Our goal is to create sustainable value for shareholders by being one of the best-performing biopharmaceutical companies. To achieve that goal, the pace of change across AstraZeneca needs to accelerate and we need to deliver on the following medium-term strategic priorities.
We are transforming our R&D organisation. We have streamlined and refocused our product portfolio, introduced a new operating model, and simplified our site footprint. We continue to focus on improving the quantity and quality of R&D output, by building industry-leading capabilities in critical areas and a more outward-looking organisation, which accesses the best science, regardless of origin.
While we are confident that long-term growth in demand for innovative biopharmaceuticals will remain strong, it is clear that substantial improvement in R&D productivity is needed if we are to sustain acceptable returns to shareholders. We are therefore accelerating our R&D strategy. We are pioneering innovative ways of conducting research. Neuroscience is a challenging field of medical science with high unmet need, and one that a number of our competitors have chosen to exit. To reinvigorate our efforts in this therapeutic area, we plan to create a virtual innovative medicines unit (iMed) in which a small group of scientists discover and develop a full pipeline of medicines, working with external partners and collaborators. They would replace our current scientific and laboratory resources. Alongside this, we plan to create a simpler, leaner, more flexible organisation through a variety of steps, which better support a more focused portfolio.
Deliver the business
At a time when many companies are exiting primary care, AstraZeneca is distinctive for combining a broad portfolio of primary and specialty care products with a global reach. We will continue to build on our leading positions in Established Markets and to introduce innovative ways of serving our customers, using digital and telephone channels, service teams, and desk-based medical support. We will invest in growth opportunities, including brands such as Crestor and Brilinta/Brilique and markets such as Japan and China. We will drive sales of our leading products which no longer benefit from patent protection where we retain brand equity and can command prices which reflect the quality and value of our brand. In addition, we will pursue further growth in Emerging Markets by expanding the population we serve, supplementing our patented innovative products with branded generic products sourced externally and marketed under the AstraZeneca brand. To further strengthen revenues, we will accelerate our efforts to secure late-stage/on-market product licensing, acquisition, and peer collaboration opportunities.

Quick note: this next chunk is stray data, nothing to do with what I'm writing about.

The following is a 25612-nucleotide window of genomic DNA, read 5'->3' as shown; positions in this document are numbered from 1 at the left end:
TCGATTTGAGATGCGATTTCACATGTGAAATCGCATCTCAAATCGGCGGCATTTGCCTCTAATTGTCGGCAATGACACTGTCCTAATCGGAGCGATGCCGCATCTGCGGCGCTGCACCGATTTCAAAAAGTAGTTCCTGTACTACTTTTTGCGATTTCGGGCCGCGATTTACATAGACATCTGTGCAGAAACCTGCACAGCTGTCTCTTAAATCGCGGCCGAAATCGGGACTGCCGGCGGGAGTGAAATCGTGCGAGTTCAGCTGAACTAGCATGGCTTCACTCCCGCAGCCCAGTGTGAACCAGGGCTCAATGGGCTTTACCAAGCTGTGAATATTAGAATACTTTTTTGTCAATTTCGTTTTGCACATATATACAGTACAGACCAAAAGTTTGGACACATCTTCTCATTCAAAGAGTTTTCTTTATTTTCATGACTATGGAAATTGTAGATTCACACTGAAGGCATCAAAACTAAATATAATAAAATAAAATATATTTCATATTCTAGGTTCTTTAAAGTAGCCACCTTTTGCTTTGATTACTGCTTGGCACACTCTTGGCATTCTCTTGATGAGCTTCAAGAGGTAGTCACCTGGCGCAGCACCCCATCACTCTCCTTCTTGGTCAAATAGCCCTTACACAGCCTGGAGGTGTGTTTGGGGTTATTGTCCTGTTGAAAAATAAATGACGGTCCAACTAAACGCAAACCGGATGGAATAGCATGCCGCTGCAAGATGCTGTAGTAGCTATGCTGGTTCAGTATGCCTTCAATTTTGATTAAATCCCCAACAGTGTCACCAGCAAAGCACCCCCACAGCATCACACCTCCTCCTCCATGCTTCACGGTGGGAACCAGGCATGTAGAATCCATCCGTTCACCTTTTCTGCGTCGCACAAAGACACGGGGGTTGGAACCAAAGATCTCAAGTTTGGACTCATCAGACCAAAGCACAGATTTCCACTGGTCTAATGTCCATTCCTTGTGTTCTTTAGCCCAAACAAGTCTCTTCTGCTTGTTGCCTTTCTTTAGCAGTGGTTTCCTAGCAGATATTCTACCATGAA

Across the Group, we are investing in our ability to meet the needs of those who pay for our medicines. In R&D, our new payer evidence group is ensuring that, as we develop our medicines, we gather not only the clinical data required for regulatory approval, but also the health economics, cost/benefit information and ‘value-in-use’ data required by payers. Our HealthCore and IMS collaborations will gather real world evidence about the comparative effectiveness of our products. This capability helps us to gain global reimbursement, broad market access and optimal pricing for our medicines.
Given the pressures in the external environment, we will continue to simplify the business. Simplification means not only cost reduction, but also streamlining processes and shifting to a more flexible cost base. In our Commercial organisation, we are simplifying our operating model. We are consolidating the business into three regions: the Americas, EMEA, and Asia-Pacific, running the global and regional organisations from three sites (Wilmington, US, London, UK, and Shanghai, China), and changing our Established Markets footprint in line with declining sales. Following the success of our Nordic and Central American clusters, we are creating further country clusters, to share resources and expertise more effectively. Across our Supply and Manufacturing function, we continue to drive efficiencies through our business improvement programmes, and to use outsourcing and partnering to increase flexibility. We are also consolidating many of our support services into shared services, driving Lean process improvements, investing in automation and new global systems. We are outsourcing selected activities to specialist third party providers in low cost locations.
Talented, motivated and capable people are critical to the successful achievement of our strategic ambitions. We are focused on four key people priorities, as we lead through significant change in the business:
- acquiring and retaining key capabilities and talent
- further developing leadership and management capabilities
- improving the strength and diversity of the talent pipeline
- improving employee engagement.
We reviewed and reshaped our corporate responsibility priority action plan during the year, taking into account our strategy, insights gained from dialogue with stakeholders, and our internal risk assessment. Our new Responsible Business Plan, launched in April 2011, reflects our commitment to enhancing the sustainability of our business by operating responsibly. It underpins our work and provides the framework for applying integrity and high ethical standards across all our activities.